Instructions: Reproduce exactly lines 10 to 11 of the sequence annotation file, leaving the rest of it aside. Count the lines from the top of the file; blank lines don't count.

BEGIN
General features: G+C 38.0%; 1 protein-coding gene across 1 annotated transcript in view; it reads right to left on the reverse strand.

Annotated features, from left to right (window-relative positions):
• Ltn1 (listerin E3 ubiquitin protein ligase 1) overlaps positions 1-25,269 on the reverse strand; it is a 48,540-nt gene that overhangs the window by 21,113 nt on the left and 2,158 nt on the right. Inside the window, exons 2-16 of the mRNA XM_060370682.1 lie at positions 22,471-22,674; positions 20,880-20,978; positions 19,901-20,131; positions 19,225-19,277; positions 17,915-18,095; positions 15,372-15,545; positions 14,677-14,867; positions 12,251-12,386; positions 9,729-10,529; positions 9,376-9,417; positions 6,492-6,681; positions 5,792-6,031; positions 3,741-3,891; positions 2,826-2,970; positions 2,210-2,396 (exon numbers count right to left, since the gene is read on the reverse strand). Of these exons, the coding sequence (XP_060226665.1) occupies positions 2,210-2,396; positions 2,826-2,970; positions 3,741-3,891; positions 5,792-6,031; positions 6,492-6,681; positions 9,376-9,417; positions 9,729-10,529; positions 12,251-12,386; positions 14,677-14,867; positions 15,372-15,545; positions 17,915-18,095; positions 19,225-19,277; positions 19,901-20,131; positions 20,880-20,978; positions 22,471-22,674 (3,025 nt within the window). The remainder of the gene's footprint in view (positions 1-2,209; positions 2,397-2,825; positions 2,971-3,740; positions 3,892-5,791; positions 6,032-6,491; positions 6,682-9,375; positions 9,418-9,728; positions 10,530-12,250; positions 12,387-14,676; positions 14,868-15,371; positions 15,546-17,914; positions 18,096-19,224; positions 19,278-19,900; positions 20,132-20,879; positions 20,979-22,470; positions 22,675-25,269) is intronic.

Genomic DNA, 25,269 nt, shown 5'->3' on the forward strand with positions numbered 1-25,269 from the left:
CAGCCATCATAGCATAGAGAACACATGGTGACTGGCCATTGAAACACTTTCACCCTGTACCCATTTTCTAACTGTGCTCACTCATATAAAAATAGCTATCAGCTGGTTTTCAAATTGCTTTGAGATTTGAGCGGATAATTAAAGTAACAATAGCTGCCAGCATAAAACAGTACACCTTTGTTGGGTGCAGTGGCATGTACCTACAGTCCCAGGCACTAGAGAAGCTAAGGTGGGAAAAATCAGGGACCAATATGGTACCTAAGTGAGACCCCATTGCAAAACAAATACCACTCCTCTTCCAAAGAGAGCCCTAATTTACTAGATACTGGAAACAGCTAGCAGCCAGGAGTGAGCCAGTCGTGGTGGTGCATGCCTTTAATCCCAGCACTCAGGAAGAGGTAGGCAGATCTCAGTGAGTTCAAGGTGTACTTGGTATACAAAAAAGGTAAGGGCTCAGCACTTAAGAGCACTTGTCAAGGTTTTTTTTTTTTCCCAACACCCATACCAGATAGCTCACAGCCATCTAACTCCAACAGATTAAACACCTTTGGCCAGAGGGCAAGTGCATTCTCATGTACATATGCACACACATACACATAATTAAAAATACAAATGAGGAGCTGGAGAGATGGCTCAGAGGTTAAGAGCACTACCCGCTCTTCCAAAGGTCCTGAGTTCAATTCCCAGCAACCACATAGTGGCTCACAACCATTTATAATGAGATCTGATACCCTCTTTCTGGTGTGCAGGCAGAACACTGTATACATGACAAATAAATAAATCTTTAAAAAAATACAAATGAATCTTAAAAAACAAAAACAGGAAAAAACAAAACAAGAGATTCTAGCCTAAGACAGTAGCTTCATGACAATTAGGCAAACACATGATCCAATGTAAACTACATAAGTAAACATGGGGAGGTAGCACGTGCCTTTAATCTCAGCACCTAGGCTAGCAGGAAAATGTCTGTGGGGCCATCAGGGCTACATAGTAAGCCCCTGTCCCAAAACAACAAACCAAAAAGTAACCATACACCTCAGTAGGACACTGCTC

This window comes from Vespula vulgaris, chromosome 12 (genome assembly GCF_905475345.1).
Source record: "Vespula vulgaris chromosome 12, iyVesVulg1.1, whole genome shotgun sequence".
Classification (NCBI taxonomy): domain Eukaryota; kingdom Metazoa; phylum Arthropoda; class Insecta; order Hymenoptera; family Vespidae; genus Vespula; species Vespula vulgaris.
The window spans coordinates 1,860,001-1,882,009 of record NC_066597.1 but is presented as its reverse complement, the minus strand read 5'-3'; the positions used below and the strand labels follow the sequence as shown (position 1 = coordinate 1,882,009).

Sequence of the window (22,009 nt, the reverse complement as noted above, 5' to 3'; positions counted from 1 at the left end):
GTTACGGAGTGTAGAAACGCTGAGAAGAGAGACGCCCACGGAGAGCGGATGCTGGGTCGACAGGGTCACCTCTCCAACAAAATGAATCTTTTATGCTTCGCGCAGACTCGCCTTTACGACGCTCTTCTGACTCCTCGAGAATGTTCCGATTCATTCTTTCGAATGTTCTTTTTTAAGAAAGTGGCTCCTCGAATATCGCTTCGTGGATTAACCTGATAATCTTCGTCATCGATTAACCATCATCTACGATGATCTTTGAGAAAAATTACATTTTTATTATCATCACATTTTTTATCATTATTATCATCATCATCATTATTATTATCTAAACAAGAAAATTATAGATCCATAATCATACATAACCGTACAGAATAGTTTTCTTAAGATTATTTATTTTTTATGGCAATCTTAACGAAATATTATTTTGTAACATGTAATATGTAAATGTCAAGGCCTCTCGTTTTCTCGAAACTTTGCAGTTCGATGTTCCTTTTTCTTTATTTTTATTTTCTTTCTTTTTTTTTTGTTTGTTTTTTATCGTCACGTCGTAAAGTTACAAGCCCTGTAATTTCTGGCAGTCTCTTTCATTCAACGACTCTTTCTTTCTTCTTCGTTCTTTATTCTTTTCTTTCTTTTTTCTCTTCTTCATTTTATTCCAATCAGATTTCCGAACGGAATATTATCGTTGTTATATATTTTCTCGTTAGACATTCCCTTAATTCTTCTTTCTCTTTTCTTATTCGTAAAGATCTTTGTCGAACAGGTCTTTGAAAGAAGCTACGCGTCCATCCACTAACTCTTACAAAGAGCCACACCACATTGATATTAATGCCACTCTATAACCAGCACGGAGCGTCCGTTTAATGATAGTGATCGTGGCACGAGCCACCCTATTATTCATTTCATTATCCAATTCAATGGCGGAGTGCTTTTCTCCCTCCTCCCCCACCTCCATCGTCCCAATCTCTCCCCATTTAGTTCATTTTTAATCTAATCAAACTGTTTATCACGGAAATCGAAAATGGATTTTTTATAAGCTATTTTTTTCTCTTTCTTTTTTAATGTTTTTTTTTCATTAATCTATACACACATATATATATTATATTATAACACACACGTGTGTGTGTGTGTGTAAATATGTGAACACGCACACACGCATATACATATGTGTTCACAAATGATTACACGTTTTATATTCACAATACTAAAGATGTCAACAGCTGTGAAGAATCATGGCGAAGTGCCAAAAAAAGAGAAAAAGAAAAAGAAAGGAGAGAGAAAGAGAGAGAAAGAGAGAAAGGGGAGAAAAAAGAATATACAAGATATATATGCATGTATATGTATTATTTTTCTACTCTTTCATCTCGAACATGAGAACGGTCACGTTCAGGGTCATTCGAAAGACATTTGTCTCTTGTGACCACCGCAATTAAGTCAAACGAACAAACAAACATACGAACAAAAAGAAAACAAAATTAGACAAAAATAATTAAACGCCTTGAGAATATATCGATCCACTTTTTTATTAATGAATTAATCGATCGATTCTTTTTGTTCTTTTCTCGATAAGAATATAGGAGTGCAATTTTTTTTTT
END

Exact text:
Sequence of the window (22,009 nt, the reverse complement as noted above, 5' to 3'; positions counted from 1 at the left end):
GTTACGGAGTGTAGAAACGCTGAGAAGAGAGACGCCCACGGAGAGCGGATGCTGGGTCGACAGGGTCACCTCTCCAACAAAATGAATCTTTTATGCTTCGCGCAGACTCGCCTTTACGACGCTCTTCTGACTCCTCGAGAATGTTCCGATTCATTCTTTCGAATGTTCTTTTTTAAGAAAGTGGCTCCTCGAATATCGCTTCGTGGATTAACCTGATAATCTTCGTCATCGATTAACCATCATCTACGATGATCTTTGAGAAAAATTACATTTTTATTATCATCACATTTTTTATCATTATTATCATCATCATCATTATTATTATCTAAACAAGAAAATTATAGATCCATAATCATACATAACCGTACAGAATAGTTTTCTTAAGATTATTTATTTTTTATGGCAATCTTAACGAAATATTATTTTGTAACATGTAATATGTAAATGTCAAGGCCTCTCGTTTTCTCGAAACTTTGCAGTTCGATGTTCCTTTTTCTTTATTTTTATTTTCTTTCTTTTTTTTTTGTTTGTTTTTTATCGTCACGTCGTAAAGTTACAAGCCCTGTAATTTCTGGCAGTCTCTTTCATTCAACGACTCTTTCTTTCTTCTTCGTTCTTTATTCTTTTCTTTCTTTTTTCTCTTCTTCATTTTATTCCAATCAGATTTCCGAACGGAATATTATCGTTGTTATATATTTTCTCGTTAGACATTCCCTTAATTCTTCTTTCTCTTTTCTTATTCGTAAAGATCTTTGTCGAACAGGTCTTTGAAAGAAGCTACGCGTCCATCCACTAACTCTTACAAAGAGCCACACCACATTGATATTAATGCCACTCTATAACCAGCACGGAGCGTCCGTTTAATGATAGTGATCGTGGCACGAGCCACCCTATTATTCATTTCATTATCCAATTCAATGGCGGAGTGCTTTTCTCCCTCCTCCCCCACCTCCATCGTCCCAATCTCTCCCCATTTAGTTCATTTTTAATCTAATCAAACTGTTTATCACGGAAATCGAAAATGGATTTTTTATAAGCTATTTTTTTCTCTTTCTTTTTTAATGTTTTTTTTTCATTAATCTATACACACATATATATATTATATTATAACACACACGTGTGTGTGTGTGTGTAAATATGTGAACACGCACACACGCATATACATATGTGTTCACAAATGATTACACGTTTTATATTCACAATACTAAAGATGTCAACAGCTGTGAAGAATCATGGCGAAGTGCCAAAAAAAGAGAAAAAGAAAAAGAAAGGAGAGAGAAAGAGAGAGAAAGAGAGAAAGGGGAGAAAAAAGAATATACAAGATATATATGCATGTATATGTATTATTTTTCTACTCTTTCATCTCGAACATGAGAACGGTCACGTTCAGGGTCATTCGAAAGACATTTGTCTCTTGTGACCACCGCAATTAAGTCAAACGAACAAACAAACATACGAACAAAAAGAAAACAAAATTAGACAAAAATAATTAAACGCCTTGAGAATATATCGATCCACTTTTTTATTAATGAATTAATCGATCGATTCTTTTTGTTCTTTTCTCGATAAGAATATAGGAGTGCAATTTTTTTTTT